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Is Lloyds Britain’s most boring bank?

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Lloyds have embraced the ‘boring banking model’ but whether they are a trailblazer for the other major British banks or simply an outlier remains unclear. Renowned economics Professor and Financial Times columnist John Kay recently argued that the global financial crisis of 2008 had presented banks with an opportunity for reform and to shift the focus of their business. In … Continue reading

30 August 2016 by
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How Tax Inspectors Without Borders are tackling lost tax revenues

Gail Hurley

Developing countries lose billions annually through tax avoidance and evasion. New UN-led initiatives are helping but global action is still required. Tax, not development aid, was the front and centre issue at last year’s UN Conference on Financing for Development in Addis Ababa.  The aim of the event was to thrash out the international community’s plan for funding the new … Continue reading

23 August 2016 by
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Brexit Britain and the political economy of undemocracy: Part II – the left

Craig Berry

While the right acts decisively to restore the established order, the Corbyn experiment eschews both democracy and state power, and thus Labour’s best hope of transforming capitalism. Labour’s current predicament is one of many dimensions.  It is also not simply Labour’s dilemma, insofar as the turmoil engulfing the party is symptomatic of that which now characterises the basic notion of … Continue reading

17 August 2016 by
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Will ‘Decent Work’ or Victorian brutality mark India’s dash for the top?

JONATHAN+PATTENDEN

While the government attempts to weaken labour regulations, the organisation of India’s many million informal labourers is likely to gather pace Although all too often glossed over, Victorian Britain’s harsh working conditions are no secret: ‘Children of nine or ten years…dragged from their squalid beds at two, three, or four o’clock in the morning and compelled to work for a subsistence … Continue reading

16 August 2016 by
Categories: Rethinking Recovery, SPERI Comment | 1 comment

Rio and the surreal: The 2016 Olympic Games in a ‘glocal’ context

Giselle Datz

Paradoxically ritualistic and idiosyncratic, the Rio Olympics are set against a background of perplexing global and local dynamics which converge around the challenge of resilience. Olympic Games reveal an inherent paradox.  They are part of a recurrent and ritualistic tradition, not only in terms of their peace and brotherhood ideals, but also in some of their bureaucratic procedures.  Locations are … Continue reading

11 August 2016 by
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Brexit Britain and the political economy of undemocracy: Part I – the right

Craig Berry

The aftermath of economic crisis, followed by Brexit, has seen the dismantling of democratic norms in Britain. The right benefits, while the left stands by. Another Conservative Prime Minister, another Downing Street speech drenched in one nation mythology.  Many will doubt Theresa May’s sincerity when she talks about equality and inclusion, but to conclude that she is being duplicitous would … Continue reading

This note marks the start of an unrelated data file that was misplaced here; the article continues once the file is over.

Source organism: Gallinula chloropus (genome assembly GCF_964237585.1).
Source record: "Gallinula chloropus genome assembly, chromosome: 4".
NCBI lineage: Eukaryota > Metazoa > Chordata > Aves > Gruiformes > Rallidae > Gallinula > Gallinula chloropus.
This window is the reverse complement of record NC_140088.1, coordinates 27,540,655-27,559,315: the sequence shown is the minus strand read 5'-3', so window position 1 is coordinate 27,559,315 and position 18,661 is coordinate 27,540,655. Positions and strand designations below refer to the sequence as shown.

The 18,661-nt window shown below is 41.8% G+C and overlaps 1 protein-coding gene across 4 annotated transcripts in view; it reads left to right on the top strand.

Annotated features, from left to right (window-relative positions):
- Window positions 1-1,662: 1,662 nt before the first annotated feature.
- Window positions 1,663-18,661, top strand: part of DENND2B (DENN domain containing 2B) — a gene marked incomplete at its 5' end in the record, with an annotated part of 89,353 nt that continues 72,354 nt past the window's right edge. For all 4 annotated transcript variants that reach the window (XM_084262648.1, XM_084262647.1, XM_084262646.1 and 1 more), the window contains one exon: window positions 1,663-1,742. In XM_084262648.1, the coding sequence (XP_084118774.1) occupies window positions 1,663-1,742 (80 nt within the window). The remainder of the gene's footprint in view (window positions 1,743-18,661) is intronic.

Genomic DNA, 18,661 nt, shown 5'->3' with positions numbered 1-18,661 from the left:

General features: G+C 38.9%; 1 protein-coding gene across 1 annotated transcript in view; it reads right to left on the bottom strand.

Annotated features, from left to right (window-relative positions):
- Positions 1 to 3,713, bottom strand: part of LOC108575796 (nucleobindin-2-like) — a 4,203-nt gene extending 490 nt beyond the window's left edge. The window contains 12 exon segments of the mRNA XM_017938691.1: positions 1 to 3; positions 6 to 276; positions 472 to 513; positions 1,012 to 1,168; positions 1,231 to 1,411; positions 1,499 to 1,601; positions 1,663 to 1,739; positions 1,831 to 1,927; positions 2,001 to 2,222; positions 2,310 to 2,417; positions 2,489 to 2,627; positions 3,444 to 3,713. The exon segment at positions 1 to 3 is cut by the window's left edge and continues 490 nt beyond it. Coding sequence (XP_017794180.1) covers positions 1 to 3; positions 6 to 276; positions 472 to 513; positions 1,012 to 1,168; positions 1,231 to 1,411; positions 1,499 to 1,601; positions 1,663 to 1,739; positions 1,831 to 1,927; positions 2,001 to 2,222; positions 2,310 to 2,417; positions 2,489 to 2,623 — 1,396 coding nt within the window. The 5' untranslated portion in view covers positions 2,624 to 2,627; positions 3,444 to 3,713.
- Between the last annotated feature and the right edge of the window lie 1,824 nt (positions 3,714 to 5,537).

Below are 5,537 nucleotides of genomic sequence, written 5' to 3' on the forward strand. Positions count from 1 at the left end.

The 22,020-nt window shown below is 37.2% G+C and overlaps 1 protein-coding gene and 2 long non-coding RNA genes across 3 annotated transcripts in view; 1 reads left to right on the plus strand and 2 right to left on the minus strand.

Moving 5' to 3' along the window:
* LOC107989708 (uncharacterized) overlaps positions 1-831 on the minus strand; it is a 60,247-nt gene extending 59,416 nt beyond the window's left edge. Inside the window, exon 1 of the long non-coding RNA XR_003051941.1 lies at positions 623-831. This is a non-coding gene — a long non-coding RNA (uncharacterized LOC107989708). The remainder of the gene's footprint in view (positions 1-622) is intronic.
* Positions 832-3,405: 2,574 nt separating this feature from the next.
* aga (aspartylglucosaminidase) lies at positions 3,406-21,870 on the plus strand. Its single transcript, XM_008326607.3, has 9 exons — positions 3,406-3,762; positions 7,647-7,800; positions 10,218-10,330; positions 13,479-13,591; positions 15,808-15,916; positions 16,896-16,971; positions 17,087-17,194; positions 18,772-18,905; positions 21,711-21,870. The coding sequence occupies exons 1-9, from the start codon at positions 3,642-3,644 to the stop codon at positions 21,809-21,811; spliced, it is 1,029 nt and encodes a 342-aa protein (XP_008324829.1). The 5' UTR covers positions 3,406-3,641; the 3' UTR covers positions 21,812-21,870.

10 August 2016 by
Categories: SPERI Comment | Tags: , , | 1 comment

Growth and degradation in UK apparel manufacturing

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Low paid, precarious and informal employment is commonplace in a sector shaped by new regulatory regimes and global manufacturing trends How is it that wages in the apparel manufacturing sector in the UK have been pushed well below the national minimum wage, and basic work and employment standards are frequently violated? Even in one of the industries most exposed to … Continue reading

9 August 2016 by
Categories: Employment, Politics and policy, Rethinking Recovery, SPERI Comment | Tags: | Leave a comment

A new Five Star Boom: the 2016 Italian municipal elections

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June’s elections saw rising support for the ‘anti-establishment’ Five-Star Movement, which in the context of growing economic instability is an increasingly popular alternative to ‘mainstream politics’ The Italian municipal elections held on 19 June 2016 saw further success for the Five-Star Movement (M5S). The elections are significant as they shed light on the evolution of the party created by the … Continue reading

3 August 2016 by
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Parcel Delivery Workers and the degradation of work

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Life for voiceless, low paid parcel delivery workers exposes the harsh realities of degraded work in 21st century Britain On July 11th, Theresa May, heralded a new direction for her government: hard pressed workers would be given a voice on company boards and the excessive earnings inequalities that have become an entrenched feature of our workplaces should be reined-in. Though … Continue reading

2 August 2016 by
Categories: Rethinking Recovery, SPERI Comment | Tags: | 1 comment

‘Who dun Brexit’: ‘globalisation’ or global neoliberalism?

Tony Payne

These two phenomena need to be distinguished in order to expose some of the conceptual camouflage being thrown up about the cause of Brexit We are now already a month into the great Brexit debate in Britain. It’s been extraordinarily interesting, even for people depressed by its initiation.  The good news is that it has been substantially more sophisticated in … Continue reading

27 July 2016 by